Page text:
Open.Science.Hack participants

Success for hackathon with open science as a theme

More than 50 people – students, business professionals and researchers – came together in Växjö during 6-7 April to programme and to be inspired by each other.

Open.Science.Hack was a 24-hour hackathon arranged on 6-7 April 2019, promoting open science and open source. It is Växjö’s biggest IT event and was organised by local networks – Kodkollektivet, Spiik, WiTech and Vxodev – and the researchers at Linnaeus University Centre for Data Intensive Sciences and Applications (DISA).

During the hackathon, eight teams got to dig into different data sets related to diabetes networks on Twitter, discussions of the 2016 US Election on Reddit, events from the ALTO Very-High-Energy gamma-ray detector project, and annotated images of Common Objects in Context.

Best technical execution

The trophy for the best technical execution went to the Drop table user team. The team investigated a social science data set consisting of Twitter tweets. Focusing on diabetes tweets, the team found the active community users and the central influencers in the community, and identified tweet topics and themes from the data set provided. For more information about their work, see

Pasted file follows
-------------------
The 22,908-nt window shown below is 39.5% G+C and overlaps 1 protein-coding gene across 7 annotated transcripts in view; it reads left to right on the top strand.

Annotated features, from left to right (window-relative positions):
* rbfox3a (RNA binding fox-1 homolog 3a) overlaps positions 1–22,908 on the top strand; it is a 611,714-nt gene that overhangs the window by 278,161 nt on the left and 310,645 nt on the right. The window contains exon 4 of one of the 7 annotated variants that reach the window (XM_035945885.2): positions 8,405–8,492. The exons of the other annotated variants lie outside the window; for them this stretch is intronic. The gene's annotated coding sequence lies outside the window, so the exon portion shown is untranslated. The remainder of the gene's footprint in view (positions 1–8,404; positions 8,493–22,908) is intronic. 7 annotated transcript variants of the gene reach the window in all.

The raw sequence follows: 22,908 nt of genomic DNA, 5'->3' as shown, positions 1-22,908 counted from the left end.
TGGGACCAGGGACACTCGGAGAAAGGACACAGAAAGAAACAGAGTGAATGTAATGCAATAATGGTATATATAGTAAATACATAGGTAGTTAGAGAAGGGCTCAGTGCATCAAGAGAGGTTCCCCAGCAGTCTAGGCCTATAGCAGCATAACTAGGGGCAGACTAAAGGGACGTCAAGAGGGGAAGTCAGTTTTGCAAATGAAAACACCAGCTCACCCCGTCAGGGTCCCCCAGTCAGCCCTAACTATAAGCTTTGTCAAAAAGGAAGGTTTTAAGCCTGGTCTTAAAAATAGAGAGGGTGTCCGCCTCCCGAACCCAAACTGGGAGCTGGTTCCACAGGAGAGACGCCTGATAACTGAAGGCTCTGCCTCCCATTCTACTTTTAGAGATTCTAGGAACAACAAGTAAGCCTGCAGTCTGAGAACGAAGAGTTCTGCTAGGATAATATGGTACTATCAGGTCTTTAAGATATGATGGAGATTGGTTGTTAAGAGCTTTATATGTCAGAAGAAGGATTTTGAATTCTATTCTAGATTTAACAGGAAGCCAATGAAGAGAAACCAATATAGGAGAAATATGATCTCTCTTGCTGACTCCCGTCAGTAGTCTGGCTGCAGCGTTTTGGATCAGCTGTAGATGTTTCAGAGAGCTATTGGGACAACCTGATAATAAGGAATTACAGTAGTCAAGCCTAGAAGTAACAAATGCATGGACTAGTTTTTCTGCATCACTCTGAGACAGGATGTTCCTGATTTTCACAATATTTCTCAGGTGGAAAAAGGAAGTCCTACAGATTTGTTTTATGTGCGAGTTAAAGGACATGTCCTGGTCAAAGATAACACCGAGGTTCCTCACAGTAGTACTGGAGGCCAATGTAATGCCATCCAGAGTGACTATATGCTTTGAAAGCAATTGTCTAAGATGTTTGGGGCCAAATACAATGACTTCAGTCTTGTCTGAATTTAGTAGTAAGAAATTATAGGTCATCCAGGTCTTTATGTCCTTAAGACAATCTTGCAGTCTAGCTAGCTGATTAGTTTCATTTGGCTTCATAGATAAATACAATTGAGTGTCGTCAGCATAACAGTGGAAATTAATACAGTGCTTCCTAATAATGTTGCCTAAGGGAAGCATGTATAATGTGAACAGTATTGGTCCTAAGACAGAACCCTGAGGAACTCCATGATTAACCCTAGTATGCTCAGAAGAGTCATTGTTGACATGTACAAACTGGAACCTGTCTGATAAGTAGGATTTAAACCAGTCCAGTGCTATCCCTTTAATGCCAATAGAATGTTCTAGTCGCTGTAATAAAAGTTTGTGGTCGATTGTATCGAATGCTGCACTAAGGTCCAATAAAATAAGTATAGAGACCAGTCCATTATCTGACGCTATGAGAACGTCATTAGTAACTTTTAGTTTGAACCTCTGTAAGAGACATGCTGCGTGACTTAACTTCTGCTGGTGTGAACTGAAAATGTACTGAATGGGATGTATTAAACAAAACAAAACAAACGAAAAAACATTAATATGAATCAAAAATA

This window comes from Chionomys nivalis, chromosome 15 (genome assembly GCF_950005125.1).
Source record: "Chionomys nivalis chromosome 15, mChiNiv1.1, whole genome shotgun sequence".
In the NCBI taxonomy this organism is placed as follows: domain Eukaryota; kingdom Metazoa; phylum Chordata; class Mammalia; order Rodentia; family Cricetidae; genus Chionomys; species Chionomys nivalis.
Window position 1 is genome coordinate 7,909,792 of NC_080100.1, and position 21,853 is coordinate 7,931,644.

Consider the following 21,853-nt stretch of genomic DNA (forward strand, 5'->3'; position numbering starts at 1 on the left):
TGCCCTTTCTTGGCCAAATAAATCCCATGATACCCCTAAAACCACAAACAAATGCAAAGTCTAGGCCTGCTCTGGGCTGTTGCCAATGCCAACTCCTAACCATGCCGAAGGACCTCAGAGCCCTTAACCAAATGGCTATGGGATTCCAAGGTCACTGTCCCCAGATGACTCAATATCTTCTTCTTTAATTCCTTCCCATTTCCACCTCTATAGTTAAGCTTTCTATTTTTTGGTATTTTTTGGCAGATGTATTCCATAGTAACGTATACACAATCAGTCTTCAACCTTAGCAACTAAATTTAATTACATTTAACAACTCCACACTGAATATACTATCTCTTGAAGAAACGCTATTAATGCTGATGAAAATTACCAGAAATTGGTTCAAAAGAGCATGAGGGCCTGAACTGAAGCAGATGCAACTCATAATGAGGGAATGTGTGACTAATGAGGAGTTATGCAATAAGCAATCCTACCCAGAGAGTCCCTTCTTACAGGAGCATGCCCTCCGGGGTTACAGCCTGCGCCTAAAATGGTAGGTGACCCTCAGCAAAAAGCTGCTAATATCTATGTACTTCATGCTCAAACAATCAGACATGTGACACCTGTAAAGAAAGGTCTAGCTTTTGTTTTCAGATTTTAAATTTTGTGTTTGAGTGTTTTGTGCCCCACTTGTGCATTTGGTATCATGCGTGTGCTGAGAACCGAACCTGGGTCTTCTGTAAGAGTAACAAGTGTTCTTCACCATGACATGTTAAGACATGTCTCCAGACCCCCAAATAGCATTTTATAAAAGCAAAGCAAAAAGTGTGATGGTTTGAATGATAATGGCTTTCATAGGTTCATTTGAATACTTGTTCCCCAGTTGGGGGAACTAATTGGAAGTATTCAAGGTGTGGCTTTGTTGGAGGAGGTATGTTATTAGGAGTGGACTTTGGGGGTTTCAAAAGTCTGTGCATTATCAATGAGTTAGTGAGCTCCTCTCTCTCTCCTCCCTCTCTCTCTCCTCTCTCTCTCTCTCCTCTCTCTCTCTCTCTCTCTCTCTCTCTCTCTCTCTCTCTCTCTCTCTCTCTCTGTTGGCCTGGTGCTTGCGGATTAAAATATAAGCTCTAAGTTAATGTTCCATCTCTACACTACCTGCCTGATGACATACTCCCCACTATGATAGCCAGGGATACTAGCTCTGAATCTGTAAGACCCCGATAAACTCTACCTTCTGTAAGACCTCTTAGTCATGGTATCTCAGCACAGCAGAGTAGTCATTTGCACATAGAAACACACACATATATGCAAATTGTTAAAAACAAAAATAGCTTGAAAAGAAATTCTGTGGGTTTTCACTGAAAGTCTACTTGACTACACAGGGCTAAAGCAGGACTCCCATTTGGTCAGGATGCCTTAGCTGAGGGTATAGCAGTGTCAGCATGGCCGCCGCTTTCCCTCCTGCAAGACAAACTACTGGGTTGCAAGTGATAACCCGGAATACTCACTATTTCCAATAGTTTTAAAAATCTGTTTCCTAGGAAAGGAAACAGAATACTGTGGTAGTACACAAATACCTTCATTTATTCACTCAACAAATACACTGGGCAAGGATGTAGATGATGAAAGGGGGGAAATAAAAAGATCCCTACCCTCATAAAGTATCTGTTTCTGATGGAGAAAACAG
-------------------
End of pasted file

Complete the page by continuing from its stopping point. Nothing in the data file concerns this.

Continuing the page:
the Drop table user team
From left to right: Andreas Lif, Samuel Bäckström and Erik Enoksson, Bachelor students in software technology; Andrey Slyusar, senior mobile developer at Softwerk. Missing: Mureil D’Souza, Master student in information systems.

Best idea

The trophy for the best idea was awarded to A-Team. The A-Team investigated a natural science data set consisting of recordings of particles coming from outer space. Using machine learning and clustering in particular, they filtered out radiation influence by distinguishing recordings of actual particles from recordings of radiation. For more information about their work, see

the A-Team team
From left to right: Jordan Gorrell, Bachelor student in software technology; George Gevorkyan, Erasmus student in physics and micro electronics from Armenia; Eliz Sargsyan, Erasmus student in computer science from Armenia; Pavlo Liapota, software developer at Softwerk.

The winners have been invited to present their work and ideas at the Big Data conference in Kalmar on 5-6 December.


Open.Science.Hack was organised by Julia Ostheimer, president of the IT student organisation Kodkollektivet; Lynette Pagden, member of the female network WiTech; Morgan Ericsson, associate professor at the Department of computer science and media technolog at Linnaeus University; and Anders Engström, member of the business professional network Vxodev. The event was sponsored by Södra, Volvo CE, Play’n Go, Combitech, Softhouse Consulting and DISA.

For more photos and information from the hackathon, visit Open.Science.Hack at Instagram.